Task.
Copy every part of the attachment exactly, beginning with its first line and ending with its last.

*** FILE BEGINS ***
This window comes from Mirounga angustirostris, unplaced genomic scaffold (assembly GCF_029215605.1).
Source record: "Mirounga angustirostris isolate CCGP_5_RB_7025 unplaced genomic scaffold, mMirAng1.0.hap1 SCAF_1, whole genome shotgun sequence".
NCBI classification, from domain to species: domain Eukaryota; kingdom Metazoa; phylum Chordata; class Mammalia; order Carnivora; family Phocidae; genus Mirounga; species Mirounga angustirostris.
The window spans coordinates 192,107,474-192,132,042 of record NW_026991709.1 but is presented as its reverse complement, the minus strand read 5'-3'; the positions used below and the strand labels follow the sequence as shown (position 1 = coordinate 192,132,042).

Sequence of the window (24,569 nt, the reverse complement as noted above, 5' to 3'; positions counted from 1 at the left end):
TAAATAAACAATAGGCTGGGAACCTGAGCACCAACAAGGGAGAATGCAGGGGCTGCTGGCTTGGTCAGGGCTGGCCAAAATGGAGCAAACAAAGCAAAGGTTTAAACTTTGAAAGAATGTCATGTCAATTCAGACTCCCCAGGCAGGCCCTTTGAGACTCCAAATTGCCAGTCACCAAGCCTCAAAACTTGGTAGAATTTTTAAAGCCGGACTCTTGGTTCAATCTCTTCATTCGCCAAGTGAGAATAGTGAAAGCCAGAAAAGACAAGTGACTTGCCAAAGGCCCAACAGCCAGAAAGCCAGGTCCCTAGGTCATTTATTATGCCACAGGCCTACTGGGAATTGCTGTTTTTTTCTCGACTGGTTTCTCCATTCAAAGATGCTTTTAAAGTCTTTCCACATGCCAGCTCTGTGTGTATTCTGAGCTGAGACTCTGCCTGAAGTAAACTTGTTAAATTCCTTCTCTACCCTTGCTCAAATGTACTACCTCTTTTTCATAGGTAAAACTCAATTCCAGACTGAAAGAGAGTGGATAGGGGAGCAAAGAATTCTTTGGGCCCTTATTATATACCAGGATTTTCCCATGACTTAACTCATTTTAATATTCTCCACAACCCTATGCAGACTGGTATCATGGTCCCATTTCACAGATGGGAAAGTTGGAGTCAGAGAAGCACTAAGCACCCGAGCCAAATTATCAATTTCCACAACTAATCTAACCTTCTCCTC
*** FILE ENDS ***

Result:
This window comes from Mirounga angustirostris, unplaced genomic scaffold (assembly GCF_029215605.1).
Source record: "Mirounga angustirostris isolate CCGP_5_RB_7025 unplaced genomic scaffold, mMirAng1.0.hap1 SCAF_1, whole genome shotgun sequence".
NCBI classification, from domain to species: domain Eukaryota; kingdom Metazoa; phylum Chordata; class Mammalia; order Carnivora; family Phocidae; genus Mirounga; species Mirounga angustirostris.
The window spans coordinates 192,107,474-192,132,042 of record NW_026991709.1 but is presented as its reverse complement, the minus strand read 5'-3'; the positions used below and the strand labels follow the sequence as shown (position 1 = coordinate 192,132,042).

Sequence of the window (24,569 nt, the reverse complement as noted above, 5' to 3'; positions counted from 1 at the left end):
TAAATAAACAATAGGCTGGGAACCTGAGCACCAACAAGGGAGAATGCAGGGGCTGCTGGCTTGGTCAGGGCTGGCCAAAATGGAGCAAACAAAGCAAAGGTTTAAACTTTGAAAGAATGTCATGTCAATTCAGACTCCCCAGGCAGGCCCTTTGAGACTCCAAATTGCCAGTCACCAAGCCTCAAAACTTGGTAGAATTTTTAAAGCCGGACTCTTGGTTCAATCTCTTCATTCGCCAAGTGAGAATAGTGAAAGCCAGAAAAGACAAGTGACTTGCCAAAGGCCCAACAGCCAGAAAGCCAGGTCCCTAGGTCATTTATTATGCCACAGGCCTACTGGGAATTGCTGTTTTTTTCTCGACTGGTTTCTCCATTCAAAGATGCTTTTAAAGTCTTTCCACATGCCAGCTCTGTGTGTATTCTGAGCTGAGACTCTGCCTGAAGTAAACTTGTTAAATTCCTTCTCTACCCTTGCTCAAATGTACTACCTCTTTTTCATAGGTAAAACTCAATTCCAGACTGAAAGAGAGTGGATAGGGGAGCAAAGAATTCTTTGGGCCCTTATTATATACCAGGATTTTCCCATGACTTAACTCATTTTAATATTCTCCACAACCCTATGCAGACTGGTATCATGGTCCCATTTCACAGATGGGAAAGTTGGAGTCAGAGAAGCACTAAGCACCCGAGCCAAATTATCAATTTCCACAACTAATCTAACCTTCTCCTC